A boneheaded Bush administration lecture on science

The secretary of agriculture instructs the rest of the world to pay more attention to scientific fact. Who is he kidding?

Published May 29, 2008 3:55PM (EDT)

How the World Works has no particular reason to think badly of Ed Schafer, the recently sworn in secretary of agriculture. The former North Dakota governor and successful businessman (his father founded the company that invented Mr. Bubble) seems like a decent enough man.

But one does wonder how representatives of the current administration can stand up in front of reporters and say, with straight faces, some of the absurdities that they are wont to deliver.

On Thursday morning, Schafer held a press conference to announce the message that the U.S. delegation would be delivering in Rome, next week, at a U.N. conference on "Food Security and the Challenges of Climate Change and Bioenergy."

At the conference, the message I will deliver on behalf of the United States will be straightforward: The United States contributes more than one-half of all the world's food aid, and the world's other developed nations have an obligation to provide food efficiently, without obstructing access to it or limiting safe technologies to produce it...

...Third, the United States will propose that all countries consider strategies that expand research, promote science-based regulation, and encourage innovative technology, including biotechnology.

Italics mine.

How the World Works has always thought it unseemly for the U.S. government to act as the bag man for the biotech industry -- it may be excusable for Schafer to slap himself on the back and tout how much food the U.S. is already giving away, but it's a lot less justifiable to propose solutions to the world's food security needs that are really just thinly disguised marketing pitches for American corporations. But that's a story for another day. Right now, I'm still having trouble believing a representative of the Bush administration thinks it is kosher to lecture other nations on the necessity for science-based regulation.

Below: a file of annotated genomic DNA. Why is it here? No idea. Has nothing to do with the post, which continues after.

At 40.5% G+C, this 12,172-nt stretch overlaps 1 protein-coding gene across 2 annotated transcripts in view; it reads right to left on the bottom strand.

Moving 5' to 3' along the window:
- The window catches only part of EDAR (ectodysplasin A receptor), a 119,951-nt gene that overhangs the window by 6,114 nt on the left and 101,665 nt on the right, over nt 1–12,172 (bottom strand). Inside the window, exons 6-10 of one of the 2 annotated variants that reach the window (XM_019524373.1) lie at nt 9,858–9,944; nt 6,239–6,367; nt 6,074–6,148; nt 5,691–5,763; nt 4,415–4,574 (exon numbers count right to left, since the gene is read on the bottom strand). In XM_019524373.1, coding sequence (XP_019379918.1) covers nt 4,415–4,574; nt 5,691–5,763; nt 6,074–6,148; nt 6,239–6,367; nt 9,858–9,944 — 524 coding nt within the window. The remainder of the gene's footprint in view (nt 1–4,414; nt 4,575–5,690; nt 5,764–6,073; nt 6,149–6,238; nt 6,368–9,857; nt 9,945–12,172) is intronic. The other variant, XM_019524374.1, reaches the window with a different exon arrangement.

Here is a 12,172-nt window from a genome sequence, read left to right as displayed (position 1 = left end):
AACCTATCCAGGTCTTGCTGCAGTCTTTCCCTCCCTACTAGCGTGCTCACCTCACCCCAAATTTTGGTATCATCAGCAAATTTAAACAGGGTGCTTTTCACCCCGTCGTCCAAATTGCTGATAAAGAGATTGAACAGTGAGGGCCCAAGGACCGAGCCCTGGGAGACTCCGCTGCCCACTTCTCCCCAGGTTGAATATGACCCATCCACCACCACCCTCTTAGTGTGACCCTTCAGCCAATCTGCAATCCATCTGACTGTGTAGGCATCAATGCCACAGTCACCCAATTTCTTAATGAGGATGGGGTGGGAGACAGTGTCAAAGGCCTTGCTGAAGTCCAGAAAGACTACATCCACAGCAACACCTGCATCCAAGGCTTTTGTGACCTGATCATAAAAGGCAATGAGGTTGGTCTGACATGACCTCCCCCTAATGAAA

I know what he means: the U.S. position -- again, at the behest of the biotech industry -- is that other nations should not be able to ban genetically modified food products unless they can prove, scientifically, that they post a real danger to human health or the environment. But has there been any other American administration, this century, that has been more dismissive of science, or more brazenly political in its policymaking? The disemboweling of the EPA, the rank politicization of agencies like the Fish & Wildlife Administration, the attempts to crack down on outspoken climate researchers, the repeated efforts to water down climate research ... the list goes on and on and on.

Ed Schafer may be a well-respected guy in North Dakota, but if he goes to Rome and tells the rest of the world that they need to respect the rules of "science-based regulation" he's going to come off as one ugly American.

By Andrew Leonard

Andrew Leonard is a staff writer at Salon. On Twitter, @koxinga21.

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